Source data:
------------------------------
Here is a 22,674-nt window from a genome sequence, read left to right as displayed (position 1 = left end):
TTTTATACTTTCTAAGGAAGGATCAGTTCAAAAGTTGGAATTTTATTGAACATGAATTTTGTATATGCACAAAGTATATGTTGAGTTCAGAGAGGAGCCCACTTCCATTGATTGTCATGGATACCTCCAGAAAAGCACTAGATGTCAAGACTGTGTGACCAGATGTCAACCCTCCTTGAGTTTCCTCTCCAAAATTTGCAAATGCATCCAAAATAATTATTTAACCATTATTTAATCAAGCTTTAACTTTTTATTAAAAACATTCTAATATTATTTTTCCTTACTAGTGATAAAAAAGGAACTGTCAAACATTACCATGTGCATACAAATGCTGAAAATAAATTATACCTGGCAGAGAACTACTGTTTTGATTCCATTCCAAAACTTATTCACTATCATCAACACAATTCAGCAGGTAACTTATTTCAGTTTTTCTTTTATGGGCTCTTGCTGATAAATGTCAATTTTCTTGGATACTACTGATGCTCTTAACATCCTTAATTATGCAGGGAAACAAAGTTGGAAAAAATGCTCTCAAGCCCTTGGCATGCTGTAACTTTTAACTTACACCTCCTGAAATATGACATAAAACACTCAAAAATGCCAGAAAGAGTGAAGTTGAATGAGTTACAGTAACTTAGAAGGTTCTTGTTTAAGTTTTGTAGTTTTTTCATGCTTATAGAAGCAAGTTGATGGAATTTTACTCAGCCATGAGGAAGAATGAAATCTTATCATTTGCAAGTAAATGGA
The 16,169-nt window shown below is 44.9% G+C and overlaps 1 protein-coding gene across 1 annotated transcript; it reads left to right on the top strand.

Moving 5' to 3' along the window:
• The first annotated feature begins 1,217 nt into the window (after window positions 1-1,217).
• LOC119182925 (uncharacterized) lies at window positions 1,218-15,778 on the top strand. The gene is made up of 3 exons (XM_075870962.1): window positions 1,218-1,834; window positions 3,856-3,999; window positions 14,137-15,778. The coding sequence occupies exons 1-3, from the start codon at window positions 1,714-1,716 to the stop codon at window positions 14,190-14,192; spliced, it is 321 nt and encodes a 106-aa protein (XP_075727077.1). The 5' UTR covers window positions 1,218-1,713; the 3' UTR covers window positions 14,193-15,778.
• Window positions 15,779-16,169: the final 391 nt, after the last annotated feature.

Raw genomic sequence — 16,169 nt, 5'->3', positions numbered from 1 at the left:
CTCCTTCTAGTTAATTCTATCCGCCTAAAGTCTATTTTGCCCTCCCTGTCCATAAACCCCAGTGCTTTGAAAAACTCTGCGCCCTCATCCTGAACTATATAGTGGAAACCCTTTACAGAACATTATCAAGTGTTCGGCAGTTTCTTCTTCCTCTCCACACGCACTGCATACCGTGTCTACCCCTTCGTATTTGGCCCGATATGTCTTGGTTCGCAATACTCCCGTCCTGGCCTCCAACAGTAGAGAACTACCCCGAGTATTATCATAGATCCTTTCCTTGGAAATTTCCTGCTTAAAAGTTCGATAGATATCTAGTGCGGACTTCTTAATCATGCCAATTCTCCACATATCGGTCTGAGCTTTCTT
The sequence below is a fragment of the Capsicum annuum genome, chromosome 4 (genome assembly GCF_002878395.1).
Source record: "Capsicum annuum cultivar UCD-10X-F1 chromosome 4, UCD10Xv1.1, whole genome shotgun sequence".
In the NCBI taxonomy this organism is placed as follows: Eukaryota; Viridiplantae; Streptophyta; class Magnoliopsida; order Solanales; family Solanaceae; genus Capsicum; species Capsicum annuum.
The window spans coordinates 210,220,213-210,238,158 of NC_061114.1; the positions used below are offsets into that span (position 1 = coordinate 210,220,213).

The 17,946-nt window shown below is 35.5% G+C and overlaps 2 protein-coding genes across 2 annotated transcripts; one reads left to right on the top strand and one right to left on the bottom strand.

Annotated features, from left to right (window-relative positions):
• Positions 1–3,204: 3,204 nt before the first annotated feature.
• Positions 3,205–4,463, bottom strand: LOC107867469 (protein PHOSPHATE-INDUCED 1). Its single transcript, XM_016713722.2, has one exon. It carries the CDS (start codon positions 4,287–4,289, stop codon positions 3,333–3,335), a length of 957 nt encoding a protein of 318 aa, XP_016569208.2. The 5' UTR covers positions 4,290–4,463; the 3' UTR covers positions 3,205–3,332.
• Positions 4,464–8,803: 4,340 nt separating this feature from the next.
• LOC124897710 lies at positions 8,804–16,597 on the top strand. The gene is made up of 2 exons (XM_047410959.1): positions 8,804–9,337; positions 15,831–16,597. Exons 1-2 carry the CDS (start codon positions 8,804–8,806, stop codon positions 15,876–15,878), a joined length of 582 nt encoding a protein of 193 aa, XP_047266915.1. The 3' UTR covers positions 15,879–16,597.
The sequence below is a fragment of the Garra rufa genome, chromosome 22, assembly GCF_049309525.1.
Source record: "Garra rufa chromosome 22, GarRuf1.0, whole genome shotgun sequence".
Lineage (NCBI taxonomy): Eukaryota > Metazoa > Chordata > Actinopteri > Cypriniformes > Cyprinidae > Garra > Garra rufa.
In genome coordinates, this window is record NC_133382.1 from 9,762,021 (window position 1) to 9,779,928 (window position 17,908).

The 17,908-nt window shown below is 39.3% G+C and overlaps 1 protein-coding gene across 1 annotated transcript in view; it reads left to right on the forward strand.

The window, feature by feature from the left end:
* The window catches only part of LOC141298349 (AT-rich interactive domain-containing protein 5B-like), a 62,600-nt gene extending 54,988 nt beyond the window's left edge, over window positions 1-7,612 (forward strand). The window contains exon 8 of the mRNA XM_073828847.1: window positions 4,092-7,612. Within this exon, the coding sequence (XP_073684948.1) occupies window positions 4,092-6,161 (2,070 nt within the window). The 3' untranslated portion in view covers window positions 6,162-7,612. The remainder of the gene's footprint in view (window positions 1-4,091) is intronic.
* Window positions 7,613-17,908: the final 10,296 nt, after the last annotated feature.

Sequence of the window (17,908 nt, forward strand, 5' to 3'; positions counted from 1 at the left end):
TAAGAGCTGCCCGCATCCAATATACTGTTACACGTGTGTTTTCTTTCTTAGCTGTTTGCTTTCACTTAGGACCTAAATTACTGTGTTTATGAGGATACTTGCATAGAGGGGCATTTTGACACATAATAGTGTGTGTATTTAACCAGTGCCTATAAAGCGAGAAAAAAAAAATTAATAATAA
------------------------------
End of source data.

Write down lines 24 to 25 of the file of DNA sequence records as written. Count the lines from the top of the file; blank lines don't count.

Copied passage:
The 17,908-nt window shown below is 39.3% G+C and overlaps 1 protein-coding gene across 1 annotated transcript in view; it reads left to right on the forward strand.

The window, feature by feature from the left end: